The Floor Covering Industry’s 2021 New Year’s Baby is the National Association of Floor Covering Technicians
Yet Another Flooring Trade Association
Once upon a time bowling was an excuse to go out drinking with buddies and dress in matching team shirts. Now many of the same guys get to creatively write-off similar activities as business networking; within the context of a not for profit flooring trade association. Embedded below for your listening pleasure is Episode #53 of Kyle Hedin’s Floor Academy Podcast in where he interviews glue salesman extraordinaire, Sonny Callaham, the co-founder and Chairman of the Board for the brand new National Association of Floor Covering Technicians. If being a fly on the wall during a salesman gab session is something that interests you and you have an hour to waste, give it a listen.
What is NAFCT? – Sonny Callaham
This week’s guest is Sonny Callaham. Sonny started his flooring career in 1990 as an apprentice to a carpet installer. After a few transitions within the industry he found his calling on the adhesives side. Now the owner of Divergent Adhesives, he is also the co founder and Chairman of the Board for the National Association of Floor Covering Technicians. Listen in to find out what NAFCT has planned to bring the industry together and make it more successful. We discuss what their mission is, who is helping make it happen, and where the value is in being a member.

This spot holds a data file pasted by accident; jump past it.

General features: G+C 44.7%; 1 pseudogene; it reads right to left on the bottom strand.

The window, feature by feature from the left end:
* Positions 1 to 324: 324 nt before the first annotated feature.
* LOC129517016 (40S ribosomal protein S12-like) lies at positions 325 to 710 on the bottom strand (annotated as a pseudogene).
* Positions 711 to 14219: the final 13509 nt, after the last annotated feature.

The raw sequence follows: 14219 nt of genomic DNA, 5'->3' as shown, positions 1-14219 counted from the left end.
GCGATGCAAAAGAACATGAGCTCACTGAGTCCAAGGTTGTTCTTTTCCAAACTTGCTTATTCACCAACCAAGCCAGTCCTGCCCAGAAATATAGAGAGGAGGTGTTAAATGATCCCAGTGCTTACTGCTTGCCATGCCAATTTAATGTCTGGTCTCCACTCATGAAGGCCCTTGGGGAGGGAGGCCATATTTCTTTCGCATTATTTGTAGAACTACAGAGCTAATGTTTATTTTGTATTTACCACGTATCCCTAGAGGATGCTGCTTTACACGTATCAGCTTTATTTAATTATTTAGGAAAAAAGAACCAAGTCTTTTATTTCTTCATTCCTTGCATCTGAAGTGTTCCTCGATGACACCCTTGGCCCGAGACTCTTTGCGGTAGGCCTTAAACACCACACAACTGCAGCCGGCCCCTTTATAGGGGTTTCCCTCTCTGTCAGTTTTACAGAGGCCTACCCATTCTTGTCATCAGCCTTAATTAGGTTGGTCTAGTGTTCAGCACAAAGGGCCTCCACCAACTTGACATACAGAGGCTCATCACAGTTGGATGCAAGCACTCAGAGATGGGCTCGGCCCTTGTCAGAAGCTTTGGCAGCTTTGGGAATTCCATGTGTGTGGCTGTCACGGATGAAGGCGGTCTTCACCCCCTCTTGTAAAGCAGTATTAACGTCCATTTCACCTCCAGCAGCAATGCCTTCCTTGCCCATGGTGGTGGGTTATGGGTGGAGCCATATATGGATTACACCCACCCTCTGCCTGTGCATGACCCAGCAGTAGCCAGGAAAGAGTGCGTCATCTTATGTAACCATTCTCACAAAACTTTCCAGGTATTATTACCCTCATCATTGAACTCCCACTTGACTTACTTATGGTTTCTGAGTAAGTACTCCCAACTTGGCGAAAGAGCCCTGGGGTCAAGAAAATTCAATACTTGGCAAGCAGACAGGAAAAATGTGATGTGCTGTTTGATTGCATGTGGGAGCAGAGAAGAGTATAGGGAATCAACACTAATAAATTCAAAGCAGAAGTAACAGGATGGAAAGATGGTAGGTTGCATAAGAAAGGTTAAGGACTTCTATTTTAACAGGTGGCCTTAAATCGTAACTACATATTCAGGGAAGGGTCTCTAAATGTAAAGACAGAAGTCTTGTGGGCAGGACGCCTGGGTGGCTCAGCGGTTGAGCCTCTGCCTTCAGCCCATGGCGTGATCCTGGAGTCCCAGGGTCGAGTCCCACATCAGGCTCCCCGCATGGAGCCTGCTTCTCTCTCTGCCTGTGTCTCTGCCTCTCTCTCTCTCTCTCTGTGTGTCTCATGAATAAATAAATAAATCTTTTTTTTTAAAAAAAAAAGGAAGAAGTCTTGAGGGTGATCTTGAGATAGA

This episode reminds me of a pre-covid time when I happened to be utterly famished and sat down for a meal inside a restaurant. The waiter greeted me with a glass of water and set some condiments on the table, took my order and proceeded to ignore me for the duration of my visit. I was mocked a couple of times as a large tray of sustenance made its way around, only to wind up being discarded. I never got anything I came in for and I’m not sure what was worse, my unsatiated hunger, bruised dignity or annoyed disposition. To his credit, the interviewer and podcast host, Kyle, does ask a couple of good questions, but ultimately buys the glue salesman’s spiel as a satisfying response. As a natural skeptic, caveat emptor is what I’m thinking and I go on, ad nauseum, to “nitpick” [9:30] at some of the inconsistencies and conflicts in what NAFCT claims they want to achieve and why this flooring installer believes they’re likely nothing better than the status quo.
Employment Opportunities Abound?